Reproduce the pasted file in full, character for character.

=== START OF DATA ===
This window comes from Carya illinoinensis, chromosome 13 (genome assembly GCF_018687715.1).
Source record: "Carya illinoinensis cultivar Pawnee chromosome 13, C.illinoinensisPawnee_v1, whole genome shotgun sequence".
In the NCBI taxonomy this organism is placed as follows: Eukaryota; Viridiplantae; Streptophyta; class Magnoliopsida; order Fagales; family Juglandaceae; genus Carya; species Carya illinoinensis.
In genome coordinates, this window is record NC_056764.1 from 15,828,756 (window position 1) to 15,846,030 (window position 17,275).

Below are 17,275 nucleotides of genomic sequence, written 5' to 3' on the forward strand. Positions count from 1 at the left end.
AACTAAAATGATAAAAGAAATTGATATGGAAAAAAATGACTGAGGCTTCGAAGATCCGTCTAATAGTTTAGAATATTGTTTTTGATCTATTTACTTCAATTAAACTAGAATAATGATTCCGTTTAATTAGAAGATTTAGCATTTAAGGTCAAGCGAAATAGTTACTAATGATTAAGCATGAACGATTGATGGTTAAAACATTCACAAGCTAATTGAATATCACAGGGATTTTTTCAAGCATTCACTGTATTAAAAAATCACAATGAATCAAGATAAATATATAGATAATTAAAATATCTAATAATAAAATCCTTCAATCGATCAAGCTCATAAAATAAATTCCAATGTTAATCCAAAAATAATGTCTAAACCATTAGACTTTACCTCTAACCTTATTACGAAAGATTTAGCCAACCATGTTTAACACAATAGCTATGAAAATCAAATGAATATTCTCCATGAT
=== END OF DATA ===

This window comes from Carya illinoinensis, chromosome 13 (genome assembly GCF_018687715.1).
Source record: "Carya illinoinensis cultivar Pawnee chromosome 13, C.illinoinensisPawnee_v1, whole genome shotgun sequence".
In the NCBI taxonomy this organism is placed as follows: Eukaryota; Viridiplantae; Streptophyta; class Magnoliopsida; order Fagales; family Juglandaceae; genus Carya; species Carya illinoinensis.
In genome coordinates, this window is record NC_056764.1 from 15,828,756 (window position 1) to 15,846,030 (window position 17,275).

Below are 17,275 nucleotides of genomic sequence, written 5' to 3' on the forward strand. Positions count from 1 at the left end.
AACTAAAATGATAAAAGAAATTGATATGGAAAAAAATGACTGAGGCTTCGAAGATCCGTCTAATAGTTTAGAATATTGTTTTTGATCTATTTACTTCAATTAAACTAGAATAATGATTCCGTTTAATTAGAAGATTTAGCATTTAAGGTCAAGCGAAATAGTTACTAATGATTAAGCATGAACGATTGATGGTTAAAACATTCACAAGCTAATTGAATATCACAGGGATTTTTTCAAGCATTCACTGTATTAAAAAATCACAATGAATCAAGATAAATATATAGATAATTAAAATATCTAATAATAAAATCCTTCAATCGATCAAGCTCATAAAATAAATTCCAATGTTAATCCAAAAATAATGTCTAAACCATTAGACTTTACCTCTAACCTTATTACGAAAGATTTAGCCAACCATGTTTAACACAATAGCTATGAAAATCAAATGAATATTCTCCATGAT